Deutsche Bank: No takeover aims in Germany

3rd February 2005, Comments 0 comments

3 February 2005, FRANKFURT - Deutsche Bank chief executive Josef Ackermann, reporting his company's preliminary figures for 2004, said on Thursday his bank has no takeover aims for any German bank, including the loss-ridden HypoVereinsbank. At a press conference, Ackermann did say that the German banking sector was in for further consolidation, something which is a "good path as regards the costs side" of the industry. But he dismissed any idea of a takeover of HypoVereinsbank, the second-largest financial

3 February 2005

FRANKFURT - Deutsche Bank chief executive Josef Ackermann, reporting his company's preliminary figures for 2004, said on Thursday his bank has no takeover aims for any German bank, including the loss-ridden HypoVereinsbank.

At a press conference, Ackermann did say that the German banking sector was in for further consolidation, something which is a "good path as regards the costs side" of the industry.

But he dismissed any idea of a takeover of HypoVereinsbank, the second-largest financial institute in Germany.

"Our rating would be greatly endangered and our market capitalisation would be massively lower," Ackermann said. Investors now want Deutsche Bank to grow on its own accord and not through acquisitions, he added.

The Swiss chief of Europe's third-largest bank came as Deutsche Bank reported that its net income in 2004 reached EUR 2.55 billion, up 87 percent from the year before and the highest in four years.

In issuing the figures for 2004, the bank also announced plans for further job cuts as part of Ackermann's campaign to drive down costs.

The bank said it would slash a net total of 5,200 jobs or around 8 per cent of the work force, in keeping with the aim to lower costs by some EUR 1.1 billion annually. While slashing payrolls by 6,400 jobs, the bank plans to add 1,200 jobs in low-wage countries.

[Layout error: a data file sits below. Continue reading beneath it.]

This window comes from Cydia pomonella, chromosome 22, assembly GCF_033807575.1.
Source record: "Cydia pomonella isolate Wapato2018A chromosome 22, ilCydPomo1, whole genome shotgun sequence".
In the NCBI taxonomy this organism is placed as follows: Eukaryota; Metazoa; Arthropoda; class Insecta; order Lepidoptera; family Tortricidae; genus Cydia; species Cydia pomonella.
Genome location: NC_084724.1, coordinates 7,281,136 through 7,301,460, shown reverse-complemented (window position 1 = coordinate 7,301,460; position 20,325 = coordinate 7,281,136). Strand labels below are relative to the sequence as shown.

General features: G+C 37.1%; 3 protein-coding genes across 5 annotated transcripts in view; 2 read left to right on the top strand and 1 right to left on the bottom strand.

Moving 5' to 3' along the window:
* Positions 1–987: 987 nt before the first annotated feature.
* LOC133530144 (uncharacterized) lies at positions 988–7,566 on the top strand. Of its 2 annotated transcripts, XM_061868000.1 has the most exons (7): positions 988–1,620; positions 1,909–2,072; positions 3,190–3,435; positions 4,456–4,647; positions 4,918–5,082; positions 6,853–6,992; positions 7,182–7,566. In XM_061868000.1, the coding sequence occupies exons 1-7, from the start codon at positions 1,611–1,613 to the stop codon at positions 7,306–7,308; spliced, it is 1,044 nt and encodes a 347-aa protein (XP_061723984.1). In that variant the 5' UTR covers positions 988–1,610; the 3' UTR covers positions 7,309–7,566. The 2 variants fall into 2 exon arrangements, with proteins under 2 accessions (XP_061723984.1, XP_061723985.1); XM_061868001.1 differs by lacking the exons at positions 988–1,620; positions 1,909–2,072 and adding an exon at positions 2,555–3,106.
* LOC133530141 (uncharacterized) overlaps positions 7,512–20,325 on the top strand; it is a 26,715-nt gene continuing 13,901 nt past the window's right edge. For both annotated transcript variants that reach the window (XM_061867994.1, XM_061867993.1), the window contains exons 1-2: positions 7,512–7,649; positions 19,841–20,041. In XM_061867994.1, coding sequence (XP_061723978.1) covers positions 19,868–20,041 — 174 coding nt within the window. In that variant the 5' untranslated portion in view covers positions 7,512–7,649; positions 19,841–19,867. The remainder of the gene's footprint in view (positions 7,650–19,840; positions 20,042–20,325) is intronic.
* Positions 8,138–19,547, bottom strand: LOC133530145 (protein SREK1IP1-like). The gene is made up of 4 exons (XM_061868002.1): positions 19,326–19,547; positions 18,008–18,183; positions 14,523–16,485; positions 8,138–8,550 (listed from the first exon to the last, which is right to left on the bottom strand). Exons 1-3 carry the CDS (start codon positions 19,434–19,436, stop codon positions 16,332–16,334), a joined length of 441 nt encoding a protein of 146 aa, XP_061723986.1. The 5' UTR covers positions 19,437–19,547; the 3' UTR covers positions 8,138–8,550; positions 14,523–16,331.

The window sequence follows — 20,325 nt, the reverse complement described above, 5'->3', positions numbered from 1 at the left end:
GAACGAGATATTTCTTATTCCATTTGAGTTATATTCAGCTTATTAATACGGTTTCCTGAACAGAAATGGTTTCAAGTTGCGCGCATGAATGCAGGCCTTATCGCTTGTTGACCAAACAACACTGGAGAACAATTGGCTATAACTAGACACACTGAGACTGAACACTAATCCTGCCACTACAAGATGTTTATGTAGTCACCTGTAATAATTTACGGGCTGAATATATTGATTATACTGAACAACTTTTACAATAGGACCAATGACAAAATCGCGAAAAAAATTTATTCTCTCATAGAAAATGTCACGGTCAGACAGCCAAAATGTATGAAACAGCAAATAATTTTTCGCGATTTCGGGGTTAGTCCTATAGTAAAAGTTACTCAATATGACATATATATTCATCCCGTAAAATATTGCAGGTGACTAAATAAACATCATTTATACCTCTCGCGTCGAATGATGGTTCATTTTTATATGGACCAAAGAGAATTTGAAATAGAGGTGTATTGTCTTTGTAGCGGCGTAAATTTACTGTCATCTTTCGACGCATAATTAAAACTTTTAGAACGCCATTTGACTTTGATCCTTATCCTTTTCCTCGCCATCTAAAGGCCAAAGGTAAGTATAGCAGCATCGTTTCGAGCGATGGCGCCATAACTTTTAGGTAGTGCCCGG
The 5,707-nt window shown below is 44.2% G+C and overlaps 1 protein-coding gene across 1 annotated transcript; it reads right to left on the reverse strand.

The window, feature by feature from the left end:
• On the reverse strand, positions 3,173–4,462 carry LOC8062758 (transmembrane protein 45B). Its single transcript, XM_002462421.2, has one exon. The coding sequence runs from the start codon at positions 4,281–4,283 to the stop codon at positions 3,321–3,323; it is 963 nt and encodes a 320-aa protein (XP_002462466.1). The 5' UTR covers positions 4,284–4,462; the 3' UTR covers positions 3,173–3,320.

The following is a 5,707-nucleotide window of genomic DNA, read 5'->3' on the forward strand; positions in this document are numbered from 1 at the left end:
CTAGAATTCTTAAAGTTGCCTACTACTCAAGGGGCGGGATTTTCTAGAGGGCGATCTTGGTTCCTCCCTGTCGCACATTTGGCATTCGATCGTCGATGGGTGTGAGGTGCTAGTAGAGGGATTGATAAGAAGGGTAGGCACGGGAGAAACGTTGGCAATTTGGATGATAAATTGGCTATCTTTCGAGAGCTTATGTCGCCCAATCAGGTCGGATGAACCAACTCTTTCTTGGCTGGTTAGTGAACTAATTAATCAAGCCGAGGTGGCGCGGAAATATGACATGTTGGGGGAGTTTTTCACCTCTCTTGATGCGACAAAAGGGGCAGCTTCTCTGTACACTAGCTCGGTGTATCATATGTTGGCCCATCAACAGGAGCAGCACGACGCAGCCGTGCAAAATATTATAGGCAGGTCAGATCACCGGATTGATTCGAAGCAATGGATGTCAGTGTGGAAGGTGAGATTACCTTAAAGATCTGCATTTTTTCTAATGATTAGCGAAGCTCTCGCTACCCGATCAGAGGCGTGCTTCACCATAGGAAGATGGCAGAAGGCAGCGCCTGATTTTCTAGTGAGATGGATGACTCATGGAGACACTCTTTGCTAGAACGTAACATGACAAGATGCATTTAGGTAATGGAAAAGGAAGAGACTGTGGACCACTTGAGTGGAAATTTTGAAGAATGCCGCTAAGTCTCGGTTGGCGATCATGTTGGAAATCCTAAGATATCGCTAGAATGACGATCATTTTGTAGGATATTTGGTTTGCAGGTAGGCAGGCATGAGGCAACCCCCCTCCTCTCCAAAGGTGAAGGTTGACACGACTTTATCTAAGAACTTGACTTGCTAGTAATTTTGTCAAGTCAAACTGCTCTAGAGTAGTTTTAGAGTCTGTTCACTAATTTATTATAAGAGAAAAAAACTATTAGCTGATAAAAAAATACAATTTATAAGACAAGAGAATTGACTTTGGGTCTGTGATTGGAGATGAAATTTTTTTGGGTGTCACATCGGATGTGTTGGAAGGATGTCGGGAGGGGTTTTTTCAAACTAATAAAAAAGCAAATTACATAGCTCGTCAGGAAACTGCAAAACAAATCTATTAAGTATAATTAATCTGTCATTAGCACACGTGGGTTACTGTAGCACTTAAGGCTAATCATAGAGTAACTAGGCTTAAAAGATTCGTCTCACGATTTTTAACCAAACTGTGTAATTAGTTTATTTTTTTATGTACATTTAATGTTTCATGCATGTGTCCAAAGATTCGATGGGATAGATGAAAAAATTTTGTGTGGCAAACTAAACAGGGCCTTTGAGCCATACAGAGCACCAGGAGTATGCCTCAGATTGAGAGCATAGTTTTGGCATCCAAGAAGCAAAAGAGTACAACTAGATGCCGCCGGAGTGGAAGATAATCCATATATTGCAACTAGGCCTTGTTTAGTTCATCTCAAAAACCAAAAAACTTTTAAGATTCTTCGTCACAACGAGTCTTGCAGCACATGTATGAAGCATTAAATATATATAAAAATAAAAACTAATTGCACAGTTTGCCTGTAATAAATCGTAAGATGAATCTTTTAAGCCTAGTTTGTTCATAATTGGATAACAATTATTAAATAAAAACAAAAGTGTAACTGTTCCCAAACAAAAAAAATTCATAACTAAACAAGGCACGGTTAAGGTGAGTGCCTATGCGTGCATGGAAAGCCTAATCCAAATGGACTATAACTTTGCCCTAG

In its 2004 report, Deutsche Bank said its pre-tax income was EUR 4.1 billion, up 50 percent. These come on revenues of EUR 21.9 billion, up from EUR 21.3 billion in 2003.

The bank said it would propose a dividend of EUR 1.70 per share, up from last year's EUR 1.50 payout.

Ackermann's goal is to boost pre-tax yield on equity of 25 percent in 2005, compared with last year's return of 17 percent. Even at 25 percent, the return would lag behind that of the bank's major competitors, analysts noted.

Prior to Thursday's job cut announcement, Deutsche Bank has slashed some 19,000 jobs at the company since mid-2002 in the bid to lower costs and improve profitability.

In the fourth quarter of 2004, Deutsche Bank achieved pre-tax income of EUR 418 million, after reorganisation costs of EUR 574 million. Net income was EUR 269 million in the final quarter.

The fourth-quarter figures were well down from the EUR 676 million pre-tax income and EUR 436 million net income in the final quarter of 2003.

In the press statement, Ackermann said that "our recommended dividend increase demonstrates our desire to see shareholders benefit from our profit growth. This also reflects our commitment to an attractive dividend policy and our confidence in continued profitable growth going forward".

DPA

Subject: German news 

0 Comments To This Article